Showing items tagged with "holiday email overload" - 8 found.
Posted Friday July 21st, 2017, 11:39 am by Dr Monica Seeley
It’s that time of year, many of us are either on or planning a vacation. The perpetual question is whether or not to have an email free vacation.
We found that 80% said that dealing with the holiday email overload is one of the most stressful aspects of having a vacation. More stressful even than loosing your passport. Hence why they did not dare have an email detox. As stress and mental health rises up the corporate agenda, the reasons for disconnecting are ever more pressing to preserve our well-being.
Organisations have adopted many ways to lessen the holiday email overload effect from an ‘Out of Office’ messages asking you to re-send the email when the other person is back to adopting an email free vacation charter. But what if your company has no such policy? Here are the top ten actions you can take by yourself to have an email free vacation and reduce the holiday email overload mountain.
Pack the inbox properly
- De-clutter your inbox before going on leave. Clear out all the old emails and flag those needing your attention on return. Be ruthless, delete the low priority ones.
- Use rules to divert all new low priority emails eg newsletters and in reverse highlight potentially important ones.
- Set a safe and simple Out of Office message. Run it for a day before and after your vacation to allow time to chill out and then gear up smoothly.
- Switch off work email feed on your mobile device if you use only one mobile device. Otherwise leave the work one at home.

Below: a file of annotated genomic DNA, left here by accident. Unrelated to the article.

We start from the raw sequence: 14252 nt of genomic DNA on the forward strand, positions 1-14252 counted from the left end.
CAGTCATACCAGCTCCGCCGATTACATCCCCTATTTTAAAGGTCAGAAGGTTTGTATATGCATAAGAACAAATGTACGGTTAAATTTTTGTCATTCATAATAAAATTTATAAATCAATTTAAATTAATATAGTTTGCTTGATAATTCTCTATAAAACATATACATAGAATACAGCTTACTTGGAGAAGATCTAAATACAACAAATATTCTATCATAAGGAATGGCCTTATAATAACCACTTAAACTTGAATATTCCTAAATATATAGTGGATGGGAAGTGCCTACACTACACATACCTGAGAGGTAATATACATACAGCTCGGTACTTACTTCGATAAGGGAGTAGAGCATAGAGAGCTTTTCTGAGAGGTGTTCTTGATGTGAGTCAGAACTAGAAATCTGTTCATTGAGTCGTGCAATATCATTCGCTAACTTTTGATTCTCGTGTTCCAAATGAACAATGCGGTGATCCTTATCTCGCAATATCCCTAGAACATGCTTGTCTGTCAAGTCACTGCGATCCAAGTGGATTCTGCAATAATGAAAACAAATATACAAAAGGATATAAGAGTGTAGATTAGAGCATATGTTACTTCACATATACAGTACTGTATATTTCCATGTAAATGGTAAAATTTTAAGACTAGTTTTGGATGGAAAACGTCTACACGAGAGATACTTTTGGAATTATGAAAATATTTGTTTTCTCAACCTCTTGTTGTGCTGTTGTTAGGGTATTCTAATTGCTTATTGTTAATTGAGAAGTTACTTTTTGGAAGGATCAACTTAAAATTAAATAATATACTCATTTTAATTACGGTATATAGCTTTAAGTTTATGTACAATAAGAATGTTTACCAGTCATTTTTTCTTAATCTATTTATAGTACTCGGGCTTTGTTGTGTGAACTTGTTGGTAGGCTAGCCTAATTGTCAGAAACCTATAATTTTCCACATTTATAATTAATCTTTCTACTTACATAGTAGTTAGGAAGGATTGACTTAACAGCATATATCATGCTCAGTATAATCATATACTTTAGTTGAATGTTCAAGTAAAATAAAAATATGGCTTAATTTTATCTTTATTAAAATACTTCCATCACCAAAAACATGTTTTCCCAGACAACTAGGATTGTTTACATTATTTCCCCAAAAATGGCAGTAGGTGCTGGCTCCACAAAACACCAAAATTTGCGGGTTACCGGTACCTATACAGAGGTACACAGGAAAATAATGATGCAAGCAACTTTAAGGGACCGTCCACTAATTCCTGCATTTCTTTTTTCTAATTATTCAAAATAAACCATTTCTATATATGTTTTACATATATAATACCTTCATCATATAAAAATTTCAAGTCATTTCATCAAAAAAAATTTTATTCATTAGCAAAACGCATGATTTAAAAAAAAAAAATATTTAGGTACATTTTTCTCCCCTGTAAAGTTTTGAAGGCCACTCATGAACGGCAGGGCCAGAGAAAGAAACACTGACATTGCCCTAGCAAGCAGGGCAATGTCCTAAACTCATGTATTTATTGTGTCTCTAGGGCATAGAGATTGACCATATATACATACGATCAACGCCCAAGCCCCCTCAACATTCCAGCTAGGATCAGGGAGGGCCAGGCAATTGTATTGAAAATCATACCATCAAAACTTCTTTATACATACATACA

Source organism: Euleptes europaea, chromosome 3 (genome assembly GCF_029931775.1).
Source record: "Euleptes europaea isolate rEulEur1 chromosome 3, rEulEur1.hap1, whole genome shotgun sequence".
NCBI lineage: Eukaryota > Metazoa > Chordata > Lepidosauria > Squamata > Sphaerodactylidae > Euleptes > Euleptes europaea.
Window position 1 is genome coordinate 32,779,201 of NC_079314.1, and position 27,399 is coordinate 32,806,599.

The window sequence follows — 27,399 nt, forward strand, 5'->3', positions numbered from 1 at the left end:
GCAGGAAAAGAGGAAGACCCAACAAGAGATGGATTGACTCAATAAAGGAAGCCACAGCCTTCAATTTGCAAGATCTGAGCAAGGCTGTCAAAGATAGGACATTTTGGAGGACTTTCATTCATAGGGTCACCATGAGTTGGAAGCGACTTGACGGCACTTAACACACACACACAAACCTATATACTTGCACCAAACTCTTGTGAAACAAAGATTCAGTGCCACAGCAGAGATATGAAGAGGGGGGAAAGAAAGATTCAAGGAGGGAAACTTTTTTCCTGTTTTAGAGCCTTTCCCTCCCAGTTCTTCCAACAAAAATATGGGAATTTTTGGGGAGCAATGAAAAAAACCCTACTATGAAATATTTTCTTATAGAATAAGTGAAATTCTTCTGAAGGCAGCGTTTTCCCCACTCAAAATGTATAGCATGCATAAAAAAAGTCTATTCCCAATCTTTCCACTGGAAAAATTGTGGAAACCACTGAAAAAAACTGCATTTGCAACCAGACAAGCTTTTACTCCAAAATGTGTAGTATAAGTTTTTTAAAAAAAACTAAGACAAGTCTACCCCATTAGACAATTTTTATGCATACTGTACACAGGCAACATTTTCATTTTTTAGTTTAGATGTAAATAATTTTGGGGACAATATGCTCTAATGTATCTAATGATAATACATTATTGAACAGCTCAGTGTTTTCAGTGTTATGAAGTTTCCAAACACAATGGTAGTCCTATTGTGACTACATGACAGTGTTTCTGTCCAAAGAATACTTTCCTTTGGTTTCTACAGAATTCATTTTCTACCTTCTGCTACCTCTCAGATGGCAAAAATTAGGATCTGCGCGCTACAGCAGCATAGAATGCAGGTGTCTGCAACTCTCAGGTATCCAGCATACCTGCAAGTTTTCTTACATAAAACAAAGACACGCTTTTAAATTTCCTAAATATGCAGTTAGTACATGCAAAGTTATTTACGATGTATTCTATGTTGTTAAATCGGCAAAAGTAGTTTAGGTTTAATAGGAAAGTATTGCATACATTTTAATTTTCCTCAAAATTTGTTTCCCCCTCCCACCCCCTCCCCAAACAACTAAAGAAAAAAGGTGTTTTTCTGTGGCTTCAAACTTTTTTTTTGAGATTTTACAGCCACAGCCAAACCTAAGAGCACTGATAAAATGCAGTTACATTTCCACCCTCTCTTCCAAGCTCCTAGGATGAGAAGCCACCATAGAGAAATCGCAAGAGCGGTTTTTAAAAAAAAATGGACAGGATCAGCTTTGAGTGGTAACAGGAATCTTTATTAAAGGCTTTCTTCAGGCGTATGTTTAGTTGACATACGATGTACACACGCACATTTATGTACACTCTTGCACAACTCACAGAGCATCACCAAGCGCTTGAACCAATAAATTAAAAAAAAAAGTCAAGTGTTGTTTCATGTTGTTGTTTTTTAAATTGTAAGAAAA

The email free vacation
- Establish a disaster recovery plan. In case of a real emergency leave a contact point.
- If you feel you must check your emails, allocate specific times eg end/beginning of the day.
Unpack the inbox on your return
- Spend the first half hour talking to colleagues to see what has been happened and hence which emails need you immediate attention.
- Attack the inbox. Block out one/two hours for the first few days to clear the important emails. Use time management techniques like Pomodoro or apps like Saent to stay focused.
- Utilise the email software functions to help save time, for instance creating templates of text for responding (Quick Parts in Outlook) and Quick Steps to move and flag emails for action later (remembering managing the sender’s expectation).
- Stop after three/four days. Move the rest out to a folder and leave them. By then if you still have not cleared all the really important emails it’s time to reflect on what are your real priorities. This is akin to declaring email bankruptcy which is used very successfully by many (to defuse the holiday email backlog) on the basis that if it is that important someone will soon re-email you.
Do you have any tips to share about dealing with the email free vacation challenge? There is a free copy of either Brilliant Email or Taking Control of Your Inbox for the best response. Email us your suggestions by 10 August.
Posted Wednesday September 7th, 2016, 6:23 pm by Dr Monica Seeley
Digital detoxing dominated the summer headlines as not just the Millennial generation tried it to recover from lack of sex and poor personal relations. Meanwhile, Hilary Clinton’s public profile continued to suffer from the fall-out from using her personal email account for State business. Not quite email, but take a look at the self-assessment on how robust are your social media posts.
Last but not least there is still time to listen to Monica’s email best practice Q&A session on the Sasha Twining show on BBC Radio Solent. It’s about 2hrs 09 minutes into the whole programme.
1. Digital detox the business imperative. Despite it being related to summer vacations, there are some very important messages around taking a digital detox even if only for a few hours. We still spend far too much time with our heads in our mobile devices and not enough seeing and listening properly to the here and now. This is a summary of some of the key articles.
2. How to avoid email overload and enjoy a digital detox. If you have not yet had a break, here are top tips on how to reduce the holiday email overload and enjoy a digital detox.
3. Should I hit Reply All – No. The New York Times devoted nearly half a page to the one word response to a reader’s question about hitting Reply All. That sums up how important the word ‘No’ can be.